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Say goodbye to feral felines of Academic Row

If you have spent a significant amount time walking through Academic Row, you may have locked eyes with a furry visitor hiding in the nearby foliage. That, or you have witnessed small hoards of fellow students huddled around one of these felines, completely dazed and infatuated. If you haven’t spent any time with them, do it now: Residential Life is getting rid of them.

These stray cats have become quite famous on campus this year, yet their origins and habits remain a mystery to most. Raphael Jeon, a freshman biology and psychology double major, had a few thoughts on the matter. “One [theory] was that someone in Biological Sciences owned one. Another says that one came from the apartments as a runaway from one of the residents there, yet others say that it is simply a feral cat that decided to live under the staircase between Biological Sciences and the Math and Psychology building.”

cat 1
Courtesy of Raphael Jeon


Rusty Postlewate, assistant vice president of Facilities Management, spoke to an anonymous employee who has worked on campus for thirty five years. “He indicated that, periodically, a cat may get abandoned by a departing student. The numbers of sightings of cats over the years have fluctuated.”

Most people’s interactions with the cats only amount to a quick glance, but some people take it a step further and attempt to physically interact with them or feed them. Despite our curiosity towards them and their dashingly adorable looks, there is much speculation about their presence here on campus and about human interaction with them. Although there are mixed opinions on the cats themselves, most people agree that caution should be taken when interacting with these cats.

Lafon Jones, a senior biology major, warned those who choose to interact with the cats or try to feed them. “Please don’t feed the stray cats, or do anything that would encourage them to stay in the area. These cats have not been tested or treated for illnesses … feeding the cats can be very dangerous to their health, depending on what they eat. Your good intentions could very easily make the cats really sick and unhealthy.”

Although these small interactions haven’t proven dangerous so far, the threat is always there. Postlewate stated, “while not considered desirable, feral cats have not been considered too much of a problem. If a specific complaint is received about them, Facilities Management will have the pest control contractor attempt to trap them for turnover to the Humane Society.”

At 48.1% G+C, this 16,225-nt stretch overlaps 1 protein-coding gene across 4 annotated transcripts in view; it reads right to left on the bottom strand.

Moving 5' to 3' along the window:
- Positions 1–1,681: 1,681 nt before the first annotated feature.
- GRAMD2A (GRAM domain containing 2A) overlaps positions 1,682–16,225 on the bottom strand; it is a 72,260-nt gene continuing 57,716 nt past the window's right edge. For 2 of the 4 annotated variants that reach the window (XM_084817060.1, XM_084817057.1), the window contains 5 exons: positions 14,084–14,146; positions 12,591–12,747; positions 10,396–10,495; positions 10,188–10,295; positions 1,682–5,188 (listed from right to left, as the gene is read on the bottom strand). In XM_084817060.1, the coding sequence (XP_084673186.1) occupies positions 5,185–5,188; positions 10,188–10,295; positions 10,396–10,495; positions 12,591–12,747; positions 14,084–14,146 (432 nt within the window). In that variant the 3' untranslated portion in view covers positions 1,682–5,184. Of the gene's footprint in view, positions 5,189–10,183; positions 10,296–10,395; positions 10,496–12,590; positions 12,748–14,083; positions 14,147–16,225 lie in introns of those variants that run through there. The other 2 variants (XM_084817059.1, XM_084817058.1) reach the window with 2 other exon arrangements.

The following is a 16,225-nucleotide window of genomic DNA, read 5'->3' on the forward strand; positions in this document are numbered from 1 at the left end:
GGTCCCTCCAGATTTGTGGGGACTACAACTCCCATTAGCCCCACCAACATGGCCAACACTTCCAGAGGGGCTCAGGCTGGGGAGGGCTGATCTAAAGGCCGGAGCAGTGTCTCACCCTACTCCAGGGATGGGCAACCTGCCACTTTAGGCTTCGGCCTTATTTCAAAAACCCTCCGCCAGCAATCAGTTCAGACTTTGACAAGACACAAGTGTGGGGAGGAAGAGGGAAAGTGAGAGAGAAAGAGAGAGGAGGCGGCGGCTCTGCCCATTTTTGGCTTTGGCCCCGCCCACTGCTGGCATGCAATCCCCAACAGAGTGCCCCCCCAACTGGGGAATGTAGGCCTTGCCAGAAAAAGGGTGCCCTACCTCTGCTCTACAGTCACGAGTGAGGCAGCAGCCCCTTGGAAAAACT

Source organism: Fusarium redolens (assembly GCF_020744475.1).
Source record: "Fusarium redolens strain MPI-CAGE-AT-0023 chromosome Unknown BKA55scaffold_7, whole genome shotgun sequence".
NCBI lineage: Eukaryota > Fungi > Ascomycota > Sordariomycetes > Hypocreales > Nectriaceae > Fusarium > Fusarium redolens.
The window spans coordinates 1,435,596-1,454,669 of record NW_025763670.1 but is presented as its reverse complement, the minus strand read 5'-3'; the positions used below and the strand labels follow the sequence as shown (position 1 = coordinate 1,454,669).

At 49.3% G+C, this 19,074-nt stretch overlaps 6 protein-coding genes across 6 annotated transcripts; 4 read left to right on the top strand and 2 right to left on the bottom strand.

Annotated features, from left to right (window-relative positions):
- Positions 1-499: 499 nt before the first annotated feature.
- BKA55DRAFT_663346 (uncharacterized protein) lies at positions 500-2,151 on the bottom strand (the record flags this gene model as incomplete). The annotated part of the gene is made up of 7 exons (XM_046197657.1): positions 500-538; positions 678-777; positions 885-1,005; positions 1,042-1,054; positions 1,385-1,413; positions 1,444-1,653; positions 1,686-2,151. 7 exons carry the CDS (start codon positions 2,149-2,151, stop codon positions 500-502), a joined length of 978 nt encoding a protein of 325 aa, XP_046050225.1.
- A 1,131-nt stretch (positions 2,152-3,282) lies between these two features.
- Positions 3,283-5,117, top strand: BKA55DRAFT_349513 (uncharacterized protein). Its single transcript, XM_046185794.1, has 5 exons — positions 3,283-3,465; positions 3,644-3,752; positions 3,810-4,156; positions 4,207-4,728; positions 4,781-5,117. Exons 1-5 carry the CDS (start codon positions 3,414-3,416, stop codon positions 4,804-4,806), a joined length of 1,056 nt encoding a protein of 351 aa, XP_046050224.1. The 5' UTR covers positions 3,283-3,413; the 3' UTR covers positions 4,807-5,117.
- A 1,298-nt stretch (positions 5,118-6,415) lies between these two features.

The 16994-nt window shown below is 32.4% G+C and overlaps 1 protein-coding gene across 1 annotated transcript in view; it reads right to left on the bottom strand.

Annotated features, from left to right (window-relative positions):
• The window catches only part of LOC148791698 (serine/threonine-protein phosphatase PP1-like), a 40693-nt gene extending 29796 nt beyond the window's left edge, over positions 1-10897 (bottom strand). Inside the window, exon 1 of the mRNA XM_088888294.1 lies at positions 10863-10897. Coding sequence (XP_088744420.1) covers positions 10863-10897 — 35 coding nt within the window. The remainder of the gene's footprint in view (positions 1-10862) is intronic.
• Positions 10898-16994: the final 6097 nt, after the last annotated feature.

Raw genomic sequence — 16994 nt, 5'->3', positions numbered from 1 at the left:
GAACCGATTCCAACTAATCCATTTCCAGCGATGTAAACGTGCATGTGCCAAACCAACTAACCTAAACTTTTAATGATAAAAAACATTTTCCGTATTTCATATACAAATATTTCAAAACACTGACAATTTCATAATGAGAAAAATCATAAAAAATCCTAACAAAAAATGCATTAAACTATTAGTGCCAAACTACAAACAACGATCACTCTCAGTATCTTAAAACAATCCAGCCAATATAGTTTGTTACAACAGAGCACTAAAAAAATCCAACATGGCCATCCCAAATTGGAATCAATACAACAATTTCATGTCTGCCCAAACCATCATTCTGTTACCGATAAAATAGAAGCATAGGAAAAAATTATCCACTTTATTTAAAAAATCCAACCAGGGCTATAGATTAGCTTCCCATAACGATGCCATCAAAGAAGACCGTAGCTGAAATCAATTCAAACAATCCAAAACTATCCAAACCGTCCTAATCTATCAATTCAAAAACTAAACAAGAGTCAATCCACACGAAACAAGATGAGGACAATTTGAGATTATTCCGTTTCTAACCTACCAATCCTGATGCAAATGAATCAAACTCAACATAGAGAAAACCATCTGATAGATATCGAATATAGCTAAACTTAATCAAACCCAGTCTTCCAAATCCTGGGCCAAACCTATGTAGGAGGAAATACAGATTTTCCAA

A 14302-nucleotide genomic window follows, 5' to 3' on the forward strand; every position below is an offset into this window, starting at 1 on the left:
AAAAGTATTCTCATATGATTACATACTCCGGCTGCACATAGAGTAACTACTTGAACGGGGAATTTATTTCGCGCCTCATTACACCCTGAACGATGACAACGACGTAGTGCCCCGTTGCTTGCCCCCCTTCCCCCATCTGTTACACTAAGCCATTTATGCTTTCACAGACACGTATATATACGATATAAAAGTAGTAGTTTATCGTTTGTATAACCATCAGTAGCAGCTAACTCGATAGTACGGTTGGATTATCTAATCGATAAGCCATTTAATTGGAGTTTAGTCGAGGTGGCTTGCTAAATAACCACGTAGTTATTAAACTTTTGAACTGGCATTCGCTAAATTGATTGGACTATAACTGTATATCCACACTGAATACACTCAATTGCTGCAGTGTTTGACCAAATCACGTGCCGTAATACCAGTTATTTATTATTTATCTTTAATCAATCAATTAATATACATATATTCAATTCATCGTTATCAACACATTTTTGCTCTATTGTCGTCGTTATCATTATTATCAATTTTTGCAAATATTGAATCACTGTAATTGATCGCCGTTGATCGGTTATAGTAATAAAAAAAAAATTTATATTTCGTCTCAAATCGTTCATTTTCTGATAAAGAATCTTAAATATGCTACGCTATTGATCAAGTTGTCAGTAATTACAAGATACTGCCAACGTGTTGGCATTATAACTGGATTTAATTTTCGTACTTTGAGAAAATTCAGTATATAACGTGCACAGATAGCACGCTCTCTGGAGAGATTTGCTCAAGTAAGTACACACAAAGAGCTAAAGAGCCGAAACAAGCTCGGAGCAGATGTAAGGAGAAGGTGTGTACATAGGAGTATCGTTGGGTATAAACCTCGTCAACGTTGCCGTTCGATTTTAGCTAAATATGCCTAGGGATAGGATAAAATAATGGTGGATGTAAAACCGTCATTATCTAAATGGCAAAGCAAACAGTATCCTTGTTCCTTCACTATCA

Due to increased human interaction and the recent death of one of the cats who was accidentally run over by a vehicle, Residential Life has requested that Regional Pest Management remove the cats from campus.

According to Frank Caldwell, assistant director of Residential Life, “we requested that the process be handled humanely and the contractor is in agreement.” Apartment Community Directors Douglas Copeland and Tia Howard reiterated that this will be a humane process in an official statement to residents.

Non-lethal traps have been set up around campus to harmlessly capture the felines. In their announcement, Copeland and Howard said, “residents are asked not to tamper with traps or approach captured animals. Students found tampering with traps may be charged for the cost of having the traps reset (aprox. $20 each per day) and face University conduct charges.”

Along with this announcement, Copeland and Howard advised students to do certain tasks that would keep the feral felines from returning to campus. This includes tasks such as “disposing of all apartment trash immediately into dumpsters and closing the dumpsters, refraining from feeding or handling feral cats, driving cautiously and reporting all facilities or housekeeping concerns (damaged dumpsters, trash canisters, and spilled garbage) through the ‘Fix It’ website.”

Most importantly, the directors encouraged that fellow residents who disregard community health and safety standards be confronted. It is imperative that the UMBC community does all it can to ensure the safety of its members and, of course, the feral felines themselves. Students might miss the cats, but assuming they’re going to a rescue and not being treated simply as pests, they will probably be better off.